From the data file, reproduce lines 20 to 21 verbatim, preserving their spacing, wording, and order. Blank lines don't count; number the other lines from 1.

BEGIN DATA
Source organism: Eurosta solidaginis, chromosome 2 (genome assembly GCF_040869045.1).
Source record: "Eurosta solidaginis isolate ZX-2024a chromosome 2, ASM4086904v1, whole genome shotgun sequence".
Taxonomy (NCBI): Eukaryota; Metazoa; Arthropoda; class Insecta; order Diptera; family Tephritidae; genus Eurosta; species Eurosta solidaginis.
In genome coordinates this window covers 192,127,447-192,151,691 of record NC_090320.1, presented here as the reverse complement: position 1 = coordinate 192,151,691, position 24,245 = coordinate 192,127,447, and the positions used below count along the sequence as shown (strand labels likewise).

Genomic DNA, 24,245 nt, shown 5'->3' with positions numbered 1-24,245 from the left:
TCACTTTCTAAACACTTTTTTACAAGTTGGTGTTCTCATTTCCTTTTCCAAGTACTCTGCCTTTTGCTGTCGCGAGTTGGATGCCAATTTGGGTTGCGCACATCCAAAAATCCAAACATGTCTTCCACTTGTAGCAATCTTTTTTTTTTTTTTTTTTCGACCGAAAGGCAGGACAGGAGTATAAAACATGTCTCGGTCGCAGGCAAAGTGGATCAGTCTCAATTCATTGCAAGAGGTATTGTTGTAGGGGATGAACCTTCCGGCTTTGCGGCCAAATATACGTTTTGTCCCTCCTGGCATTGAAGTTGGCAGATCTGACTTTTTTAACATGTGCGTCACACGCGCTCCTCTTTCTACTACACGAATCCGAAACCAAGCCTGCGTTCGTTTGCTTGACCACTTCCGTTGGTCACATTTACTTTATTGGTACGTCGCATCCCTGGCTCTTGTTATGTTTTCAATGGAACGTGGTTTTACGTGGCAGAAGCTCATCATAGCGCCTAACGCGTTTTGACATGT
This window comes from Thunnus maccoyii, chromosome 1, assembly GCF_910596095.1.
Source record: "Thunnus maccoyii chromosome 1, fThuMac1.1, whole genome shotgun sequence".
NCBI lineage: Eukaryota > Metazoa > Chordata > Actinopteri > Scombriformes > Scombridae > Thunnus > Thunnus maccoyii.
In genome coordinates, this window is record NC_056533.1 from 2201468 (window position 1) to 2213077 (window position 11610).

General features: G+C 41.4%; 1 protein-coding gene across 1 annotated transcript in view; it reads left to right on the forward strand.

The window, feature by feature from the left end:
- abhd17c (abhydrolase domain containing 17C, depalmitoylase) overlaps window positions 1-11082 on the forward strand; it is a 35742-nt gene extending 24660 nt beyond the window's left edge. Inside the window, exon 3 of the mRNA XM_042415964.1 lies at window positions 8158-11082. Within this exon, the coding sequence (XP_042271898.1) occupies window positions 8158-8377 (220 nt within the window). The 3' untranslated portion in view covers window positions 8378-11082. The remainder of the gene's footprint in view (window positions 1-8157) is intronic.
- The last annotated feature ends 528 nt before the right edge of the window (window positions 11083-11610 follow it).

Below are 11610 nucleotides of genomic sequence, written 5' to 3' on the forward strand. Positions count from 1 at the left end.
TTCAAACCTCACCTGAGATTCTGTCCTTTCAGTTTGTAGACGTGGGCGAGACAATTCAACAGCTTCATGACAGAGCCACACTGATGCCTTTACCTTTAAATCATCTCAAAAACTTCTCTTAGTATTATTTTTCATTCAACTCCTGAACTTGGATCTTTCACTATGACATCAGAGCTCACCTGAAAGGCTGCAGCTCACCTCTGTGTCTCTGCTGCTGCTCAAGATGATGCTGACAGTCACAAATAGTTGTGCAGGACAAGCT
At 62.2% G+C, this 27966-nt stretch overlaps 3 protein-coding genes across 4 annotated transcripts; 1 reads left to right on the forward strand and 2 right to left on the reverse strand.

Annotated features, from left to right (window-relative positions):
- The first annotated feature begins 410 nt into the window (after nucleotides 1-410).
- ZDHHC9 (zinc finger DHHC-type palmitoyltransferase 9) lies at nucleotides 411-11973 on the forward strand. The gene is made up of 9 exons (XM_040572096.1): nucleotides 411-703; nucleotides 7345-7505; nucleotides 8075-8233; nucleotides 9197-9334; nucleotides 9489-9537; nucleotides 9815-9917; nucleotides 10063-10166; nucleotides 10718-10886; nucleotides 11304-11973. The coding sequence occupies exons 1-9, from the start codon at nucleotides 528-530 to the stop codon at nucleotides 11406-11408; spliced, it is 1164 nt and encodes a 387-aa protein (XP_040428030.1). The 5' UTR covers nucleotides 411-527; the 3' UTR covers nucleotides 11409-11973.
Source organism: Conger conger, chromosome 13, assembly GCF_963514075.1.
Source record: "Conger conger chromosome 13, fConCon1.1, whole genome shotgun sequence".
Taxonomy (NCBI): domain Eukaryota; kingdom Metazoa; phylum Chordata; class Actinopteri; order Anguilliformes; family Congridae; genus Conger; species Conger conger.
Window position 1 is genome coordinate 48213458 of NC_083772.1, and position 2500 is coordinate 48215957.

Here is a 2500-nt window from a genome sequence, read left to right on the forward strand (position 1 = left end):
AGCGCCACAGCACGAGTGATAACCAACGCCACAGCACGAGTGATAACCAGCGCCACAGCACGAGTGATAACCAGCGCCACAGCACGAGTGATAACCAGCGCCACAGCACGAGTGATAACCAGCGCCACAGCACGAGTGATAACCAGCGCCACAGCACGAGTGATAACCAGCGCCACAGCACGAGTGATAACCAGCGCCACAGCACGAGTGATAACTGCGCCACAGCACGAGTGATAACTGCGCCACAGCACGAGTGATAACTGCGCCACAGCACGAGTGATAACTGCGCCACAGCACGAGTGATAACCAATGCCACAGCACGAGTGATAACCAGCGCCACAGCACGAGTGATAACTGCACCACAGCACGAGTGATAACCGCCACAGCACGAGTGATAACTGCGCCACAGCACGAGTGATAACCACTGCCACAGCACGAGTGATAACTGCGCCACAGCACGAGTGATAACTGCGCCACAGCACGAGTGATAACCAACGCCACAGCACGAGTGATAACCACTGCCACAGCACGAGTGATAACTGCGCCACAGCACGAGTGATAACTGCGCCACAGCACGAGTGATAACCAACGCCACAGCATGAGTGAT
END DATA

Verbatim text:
- ZDHHC9 (zinc finger DHHC-type palmitoyltransferase 9) lies at nucleotides 411-11973 on the forward strand. The gene is made up of 9 exons (XM_040572096.1): nucleotides 411-703; nucleotides 7345-7505; nucleotides 8075-8233; nucleotides 9197-9334; nucleotides 9489-9537; nucleotides 9815-9917; nucleotides 10063-10166; nucleotides 10718-10886; nucleotides 11304-11973. The coding sequence occupies exons 1-9, from the start codon at nucleotides 528-530 to the stop codon at nucleotides 11406-11408; spliced, it is 1164 nt and encodes a 387-aa protein (XP_040428030.1). The 5' UTR covers nucleotides 411-527; the 3' UTR covers nucleotides 11409-11973.
Source organism: Conger conger, chromosome 13, assembly GCF_963514075.1.